Fees

When there are tax preparation tools which are free, many of the top tax prep companies like TurboTax, TaxSlayer, and H&R Block charge fees for tax returns that go beyond a basic filing.  Fees can exceed $100, depending on which sort of features you want.

Vulnerable to Outages

Glitches are always possible once you’re using the internet.  In 2020, TurboTax’s site experienced at least seven outages between April 15 and April 17.  Also, your online service provider may face outages that could hamper your filing effort.

Doesn’t Allow for Certain Filing Situations

Though e-filing supports most tax situations, there are certain situations it does not support.  For instance, you can not file a return for somebody who passed away, you can not attach images or PDFs to your return, nor will you record before the IRS opens e-filing for the year.

Benefits of Paper Filing

Filing a paper return can be very helpful in some specific scenarios that e-filing can’t accommodate.

You’ve Got a Rare Filing Situation

By way of example, if you will need to prepare a tax return for someone who passed away, you have to file a paper return.  Also, paper filing lets you print and submit images or PDFs to supplement your own tax return.

You Want to Build Your Tax Expertise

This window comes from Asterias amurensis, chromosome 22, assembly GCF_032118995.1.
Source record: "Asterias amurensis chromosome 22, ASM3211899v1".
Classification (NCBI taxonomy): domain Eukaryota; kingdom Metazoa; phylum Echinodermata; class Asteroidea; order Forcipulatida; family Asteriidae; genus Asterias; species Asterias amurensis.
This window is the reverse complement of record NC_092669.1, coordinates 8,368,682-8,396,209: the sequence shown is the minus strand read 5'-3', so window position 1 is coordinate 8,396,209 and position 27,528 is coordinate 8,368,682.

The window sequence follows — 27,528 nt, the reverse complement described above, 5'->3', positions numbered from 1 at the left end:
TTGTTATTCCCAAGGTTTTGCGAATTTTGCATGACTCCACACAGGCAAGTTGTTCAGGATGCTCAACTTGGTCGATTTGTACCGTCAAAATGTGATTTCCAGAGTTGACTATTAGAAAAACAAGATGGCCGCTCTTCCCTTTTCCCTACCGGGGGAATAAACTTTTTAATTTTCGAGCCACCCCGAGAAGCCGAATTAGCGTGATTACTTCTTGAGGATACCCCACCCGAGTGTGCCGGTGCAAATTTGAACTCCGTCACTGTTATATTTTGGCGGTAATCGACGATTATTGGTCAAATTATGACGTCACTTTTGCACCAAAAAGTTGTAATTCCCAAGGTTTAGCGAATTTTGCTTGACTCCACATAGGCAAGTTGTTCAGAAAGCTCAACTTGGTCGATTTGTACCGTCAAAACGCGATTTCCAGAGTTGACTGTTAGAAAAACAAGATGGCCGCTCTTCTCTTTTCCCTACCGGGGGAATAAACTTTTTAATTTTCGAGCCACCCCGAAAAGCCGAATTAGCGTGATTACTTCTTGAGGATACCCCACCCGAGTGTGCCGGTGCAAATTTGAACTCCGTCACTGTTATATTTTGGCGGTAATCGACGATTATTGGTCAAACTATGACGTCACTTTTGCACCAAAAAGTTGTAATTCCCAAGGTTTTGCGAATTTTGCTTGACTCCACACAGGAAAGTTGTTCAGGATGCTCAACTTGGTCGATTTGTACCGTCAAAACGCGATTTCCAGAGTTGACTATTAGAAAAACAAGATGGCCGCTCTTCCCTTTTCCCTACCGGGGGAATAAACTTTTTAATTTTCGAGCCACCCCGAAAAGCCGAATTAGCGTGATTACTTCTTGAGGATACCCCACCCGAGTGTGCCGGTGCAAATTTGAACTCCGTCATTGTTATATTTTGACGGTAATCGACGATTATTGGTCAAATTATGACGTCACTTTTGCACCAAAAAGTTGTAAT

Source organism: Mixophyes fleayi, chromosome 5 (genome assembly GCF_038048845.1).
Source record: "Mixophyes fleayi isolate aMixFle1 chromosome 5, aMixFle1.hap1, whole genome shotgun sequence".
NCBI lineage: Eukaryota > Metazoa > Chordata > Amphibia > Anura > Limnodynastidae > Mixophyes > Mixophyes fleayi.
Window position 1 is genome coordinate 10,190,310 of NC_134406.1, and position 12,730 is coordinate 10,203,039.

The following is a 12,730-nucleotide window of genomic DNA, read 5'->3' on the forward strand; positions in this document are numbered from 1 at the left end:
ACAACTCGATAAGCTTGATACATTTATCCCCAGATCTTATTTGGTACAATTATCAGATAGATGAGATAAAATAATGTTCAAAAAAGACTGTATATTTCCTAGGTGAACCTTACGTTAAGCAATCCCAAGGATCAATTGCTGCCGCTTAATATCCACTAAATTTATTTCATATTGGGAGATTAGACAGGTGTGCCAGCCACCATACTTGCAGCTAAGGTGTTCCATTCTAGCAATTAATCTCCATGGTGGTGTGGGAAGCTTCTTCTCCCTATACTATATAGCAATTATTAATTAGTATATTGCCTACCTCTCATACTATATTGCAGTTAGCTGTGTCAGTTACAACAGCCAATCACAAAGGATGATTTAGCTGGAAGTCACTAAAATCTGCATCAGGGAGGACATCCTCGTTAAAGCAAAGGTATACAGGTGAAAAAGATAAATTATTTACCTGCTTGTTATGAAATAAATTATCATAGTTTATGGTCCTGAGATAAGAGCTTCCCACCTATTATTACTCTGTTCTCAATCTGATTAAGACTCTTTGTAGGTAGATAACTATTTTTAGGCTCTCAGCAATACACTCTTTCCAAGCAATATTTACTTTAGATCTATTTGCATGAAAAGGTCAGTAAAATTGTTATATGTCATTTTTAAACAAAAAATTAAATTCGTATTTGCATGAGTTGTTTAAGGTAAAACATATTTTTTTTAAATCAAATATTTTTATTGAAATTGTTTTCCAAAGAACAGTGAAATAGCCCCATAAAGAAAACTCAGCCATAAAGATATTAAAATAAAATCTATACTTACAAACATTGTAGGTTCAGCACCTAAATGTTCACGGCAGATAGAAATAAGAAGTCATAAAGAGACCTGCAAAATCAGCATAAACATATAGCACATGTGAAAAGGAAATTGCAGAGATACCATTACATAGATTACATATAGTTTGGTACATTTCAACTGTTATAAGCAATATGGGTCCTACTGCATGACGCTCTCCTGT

Several online tax prep tools automate the filing process by asking you questions and using your replies to complete forms without ever telling you which forms it’s filing on your behalf.

You can fill out each form line-by-line and see first-hand all of the calculations and considerations your refund requires.

There are lots of drawbacks to paper filing that make the procedure riskier and more taxing than e-filing.

Increases Odds of Errors

Data transcribers in the IRS must manually enter taxpayer information for each paper return they get.  Because of this, it could lead to errors that you may need to fix via an amended return.

Overwhelming for Beginners

For filers who try paper filing after years of electronic filing, gathering all of the forms necessary for things like student loan interest, mortgage interest, capital gains, and business deductions can be intimidating, and it might lead to missing forms or errors.